Cranial neurosurgical 30-day readmissions by clinical indication.J Neurosurg. 2015 Jul; 123(1):189-97.JN
Postsurgical readmissions are common and vary by procedure. They are significant drivers of increased expenditures in the health care system. Reducing readmissions is a national priority that has summoned significant effort and resources. Before the impact of quality improvement efforts can be measured, baseline procedure-related 30-day all-cause readmission rates are needed. The objects of this study were to determine population-level, 30-day, all-cause readmission rates for cranial neurosurgery and identify factors associated with readmission.
The authors identified patient discharge records for cranial neurosurgery and their 30-day all-cause readmissions using the Agency for Healthcare Research and Quality (AHRQ) State Inpatient Databases for California, Florida, and New York. Patients were categorized into 4 groups representing procedure indication based on ICD-9-CM diagnosis codes. Logistic regression models were developed to identify patient characteristics associated with readmissions. The main outcome measure was unplanned inpatient admission within 30 days of discharge.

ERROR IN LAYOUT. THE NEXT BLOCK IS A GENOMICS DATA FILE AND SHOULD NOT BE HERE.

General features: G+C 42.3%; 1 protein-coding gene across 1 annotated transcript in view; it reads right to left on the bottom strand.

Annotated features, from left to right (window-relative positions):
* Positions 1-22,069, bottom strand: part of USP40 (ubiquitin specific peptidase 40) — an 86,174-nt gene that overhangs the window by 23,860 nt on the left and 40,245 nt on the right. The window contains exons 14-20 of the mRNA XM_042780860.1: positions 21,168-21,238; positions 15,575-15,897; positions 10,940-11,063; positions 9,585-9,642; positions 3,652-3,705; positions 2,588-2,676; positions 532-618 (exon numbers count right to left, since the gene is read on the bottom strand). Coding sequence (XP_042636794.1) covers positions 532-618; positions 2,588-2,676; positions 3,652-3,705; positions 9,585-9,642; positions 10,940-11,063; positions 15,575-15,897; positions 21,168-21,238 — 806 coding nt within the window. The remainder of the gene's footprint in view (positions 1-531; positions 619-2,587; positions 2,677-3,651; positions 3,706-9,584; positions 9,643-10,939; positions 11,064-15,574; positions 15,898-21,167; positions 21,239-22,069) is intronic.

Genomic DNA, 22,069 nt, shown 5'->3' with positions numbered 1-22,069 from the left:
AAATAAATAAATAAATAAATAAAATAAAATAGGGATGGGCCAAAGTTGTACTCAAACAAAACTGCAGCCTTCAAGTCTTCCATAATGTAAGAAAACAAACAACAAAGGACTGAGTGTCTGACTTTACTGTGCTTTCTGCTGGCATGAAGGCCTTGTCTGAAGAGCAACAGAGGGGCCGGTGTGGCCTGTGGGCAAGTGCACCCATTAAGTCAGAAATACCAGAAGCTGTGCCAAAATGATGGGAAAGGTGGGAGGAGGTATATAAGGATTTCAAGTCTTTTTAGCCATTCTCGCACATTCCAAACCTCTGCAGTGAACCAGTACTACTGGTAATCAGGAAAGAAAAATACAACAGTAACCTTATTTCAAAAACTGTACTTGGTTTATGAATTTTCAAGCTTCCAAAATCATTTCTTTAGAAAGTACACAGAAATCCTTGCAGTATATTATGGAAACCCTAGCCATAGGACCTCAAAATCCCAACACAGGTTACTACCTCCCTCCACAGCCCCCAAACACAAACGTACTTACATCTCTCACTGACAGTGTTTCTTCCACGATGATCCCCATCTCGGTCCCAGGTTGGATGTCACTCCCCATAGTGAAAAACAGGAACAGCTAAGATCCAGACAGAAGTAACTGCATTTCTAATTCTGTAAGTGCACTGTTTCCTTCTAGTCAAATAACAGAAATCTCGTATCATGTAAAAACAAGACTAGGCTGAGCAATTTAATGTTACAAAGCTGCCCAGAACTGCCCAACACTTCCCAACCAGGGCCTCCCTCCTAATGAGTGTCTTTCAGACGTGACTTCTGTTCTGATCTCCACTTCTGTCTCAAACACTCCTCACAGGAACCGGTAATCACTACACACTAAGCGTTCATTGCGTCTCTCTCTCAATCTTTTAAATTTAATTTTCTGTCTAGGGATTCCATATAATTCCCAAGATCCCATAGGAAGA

A total of 43,356 patients underwent cranial neurosurgery for neoplasm (44.23%), seizure (2.80%), vascular conditions (26.04%), and trauma (26.93%). Inpatient mortality was highest for vascular admissions (19.30%) and lowest for neoplasm admissions (1.87%; p < 0.001). Thirty-day readmissions were 17.27% for the neoplasm group, 13.89% for the seizure group, 23.89% for the vascular group, and 19.82% for the trauma group (p < 0.001). Significant predictors of 30-day readmission for neoplasm were Medicaid payer (OR 1.33, 95% CI 1.15-1.54) and fluid/electrolyte disorder (OR 1.44, 95% CI 1.29-1.62); for seizure, male sex (OR 1.74, 95% CI 1.17-2.60) and index admission through the emergency department (OR 2.22, 95% CI 1.45-3.43); for vascular, Medicare payer (OR 1.21, 95% CI 1.05-1.39) and renal failure (OR 1.52, 95% CI 1.29-1.80); and for trauma, congestive heart failure (OR 1.44, 95% CI 1.16-1.80) and coagulopathy (OR 1.51, 95% CI 1.25-1.84). Many readmissions had primary diagnoses identified by the AHRQ as potentially preventable.
The frequency of 30-day readmission rates for patients undergoing cranial neurosurgery varied by diagnosis between 14% and 24%. Important patient characteristics and comorbidities that were associated with an increased readmission risk were identified. Some hospital-level characteristics appeared to be associated with a decreased readmission risk. These baseline readmission rates can be used to inform future efforts in quality improvement and readmission reduction.